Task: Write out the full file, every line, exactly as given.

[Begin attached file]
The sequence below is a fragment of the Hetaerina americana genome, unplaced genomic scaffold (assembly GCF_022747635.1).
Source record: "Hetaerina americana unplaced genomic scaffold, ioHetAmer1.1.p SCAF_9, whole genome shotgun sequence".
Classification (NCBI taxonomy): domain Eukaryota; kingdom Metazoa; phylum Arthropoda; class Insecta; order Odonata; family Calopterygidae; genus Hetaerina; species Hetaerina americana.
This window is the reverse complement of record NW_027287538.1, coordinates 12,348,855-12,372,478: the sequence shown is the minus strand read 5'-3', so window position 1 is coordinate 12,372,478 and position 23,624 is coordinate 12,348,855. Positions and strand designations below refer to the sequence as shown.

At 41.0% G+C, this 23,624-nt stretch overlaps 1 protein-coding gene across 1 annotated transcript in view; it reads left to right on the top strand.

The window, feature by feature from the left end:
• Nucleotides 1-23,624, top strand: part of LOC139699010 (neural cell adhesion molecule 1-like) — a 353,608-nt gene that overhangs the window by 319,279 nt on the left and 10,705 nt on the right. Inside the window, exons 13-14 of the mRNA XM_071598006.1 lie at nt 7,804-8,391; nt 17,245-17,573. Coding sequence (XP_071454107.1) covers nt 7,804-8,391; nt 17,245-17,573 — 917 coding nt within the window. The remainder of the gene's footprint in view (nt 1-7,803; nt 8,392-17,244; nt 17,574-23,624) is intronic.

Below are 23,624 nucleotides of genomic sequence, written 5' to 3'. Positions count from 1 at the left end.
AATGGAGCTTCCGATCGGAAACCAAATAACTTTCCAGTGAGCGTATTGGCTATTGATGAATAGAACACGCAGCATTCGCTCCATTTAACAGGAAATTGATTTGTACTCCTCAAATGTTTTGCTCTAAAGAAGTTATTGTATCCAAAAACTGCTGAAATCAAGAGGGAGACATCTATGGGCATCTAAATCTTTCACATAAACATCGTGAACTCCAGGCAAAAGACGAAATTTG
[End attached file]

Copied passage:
The sequence below is a fragment of the Hetaerina americana genome, unplaced genomic scaffold (assembly GCF_022747635.1).
Source record: "Hetaerina americana unplaced genomic scaffold, ioHetAmer1.1.p SCAF_9, whole genome shotgun sequence".
Classification (NCBI taxonomy): domain Eukaryota; kingdom Metazoa; phylum Arthropoda; class Insecta; order Odonata; family Calopterygidae; genus Hetaerina; species Hetaerina americana.
This window is the reverse complement of record NW_027287538.1, coordinates 12,348,855-12,372,478: the sequence shown is the minus strand read 5'-3', so window position 1 is coordinate 12,372,478 and position 23,624 is coordinate 12,348,855. Positions and strand designations below refer to the sequence as shown.

At 41.0% G+C, this 23,624-nt stretch overlaps 1 protein-coding gene across 1 annotated transcript in view; it reads left to right on the top strand.

The window, feature by feature from the left end:
• Nucleotides 1-23,624, top strand: part of LOC139699010 (neural cell adhesion molecule 1-like) — a 353,608-nt gene that overhangs the window by 319,279 nt on the left and 10,705 nt on the right. Inside the window, exons 13-14 of the mRNA XM_071598006.1 lie at nt 7,804-8,391; nt 17,245-17,573. Coding sequence (XP_071454107.1) covers nt 7,804-8,391; nt 17,245-17,573 — 917 coding nt within the window. The remainder of the gene's footprint in view (nt 1-7,803; nt 8,392-17,244; nt 17,574-23,624) is intronic.

Below are 23,624 nucleotides of genomic sequence, written 5' to 3'. Positions count from 1 at the left end.
AATGGAGCTTCCGATCGGAAACCAAATAACTTTCCAGTGAGCGTATTGGCTATTGATGAATAGAACACGCAGCATTCGCTCCATTTAACAGGAAATTGATTTGTACTCCTCAAATGTTTTGCTCTAAAGAAGTTATTGTATCCAAAAACTGCTGAAATCAAGAGGGAGACATCTATGGGCATCTAAATCTTTCACATAAACATCGTGAACTCCAGGCAAAAGACGAAATTTG